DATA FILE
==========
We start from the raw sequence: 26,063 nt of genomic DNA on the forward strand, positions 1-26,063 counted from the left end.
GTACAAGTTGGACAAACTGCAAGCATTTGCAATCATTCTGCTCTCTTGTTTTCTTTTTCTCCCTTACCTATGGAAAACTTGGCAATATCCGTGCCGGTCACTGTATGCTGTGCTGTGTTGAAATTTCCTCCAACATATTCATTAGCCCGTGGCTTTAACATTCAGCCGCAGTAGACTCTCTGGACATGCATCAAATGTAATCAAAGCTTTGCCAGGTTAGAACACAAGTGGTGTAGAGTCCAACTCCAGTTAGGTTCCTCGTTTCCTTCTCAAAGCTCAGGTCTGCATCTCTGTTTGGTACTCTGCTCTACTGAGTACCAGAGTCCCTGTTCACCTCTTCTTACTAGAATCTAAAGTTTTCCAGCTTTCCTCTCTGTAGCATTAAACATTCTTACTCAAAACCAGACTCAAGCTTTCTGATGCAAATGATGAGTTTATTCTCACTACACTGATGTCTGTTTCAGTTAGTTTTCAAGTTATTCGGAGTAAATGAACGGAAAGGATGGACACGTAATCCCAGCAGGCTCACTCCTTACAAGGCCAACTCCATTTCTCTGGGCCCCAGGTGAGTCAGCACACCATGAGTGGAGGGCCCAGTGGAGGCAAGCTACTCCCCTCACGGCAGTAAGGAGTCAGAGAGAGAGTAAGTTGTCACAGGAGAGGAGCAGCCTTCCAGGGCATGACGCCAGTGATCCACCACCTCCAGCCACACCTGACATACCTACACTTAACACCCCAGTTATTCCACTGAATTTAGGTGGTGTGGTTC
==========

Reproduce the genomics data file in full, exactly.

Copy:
We start from the raw sequence: 26,063 nt of genomic DNA on the forward strand, positions 1-26,063 counted from the left end.
GTACAAGTTGGACAAACTGCAAGCATTTGCAATCATTCTGCTCTCTTGTTTTCTTTTTCTCCCTTACCTATGGAAAACTTGGCAATATCCGTGCCGGTCACTGTATGCTGTGCTGTGTTGAAATTTCCTCCAACATATTCATTAGCCCGTGGCTTTAACATTCAGCCGCAGTAGACTCTCTGGACATGCATCAAATGTAATCAAAGCTTTGCCAGGTTAGAACACAAGTGGTGTAGAGTCCAACTCCAGTTAGGTTCCTCGTTTCCTTCTCAAAGCTCAGGTCTGCATCTCTGTTTGGTACTCTGCTCTACTGAGTACCAGAGTCCCTGTTCACCTCTTCTTACTAGAATCTAAAGTTTTCCAGCTTTCCTCTCTGTAGCATTAAACATTCTTACTCAAAACCAGACTCAAGCTTTCTGATGCAAATGATGAGTTTATTCTCACTACACTGATGTCTGTTTCAGTTAGTTTTCAAGTTATTCGGAGTAAATGAACGGAAAGGATGGACACGTAATCCCAGCAGGCTCACTCCTTACAAGGCCAACTCCATTTCTCTGGGCCCCAGGTGAGTCAGCACACCATGAGTGGAGGGCCCAGTGGAGGCAAGCTACTCCCCTCACGGCAGTAAGGAGTCAGAGAGAGAGTAAGTTGTCACAGGAGAGGAGCAGCCTTCCAGGGCATGACGCCAGTGATCCACCACCTCCAGCCACACCTGACATACCTACACTTAACACCCCAGTTATTCCACTGAATTTAGGTGGTGTGGTTC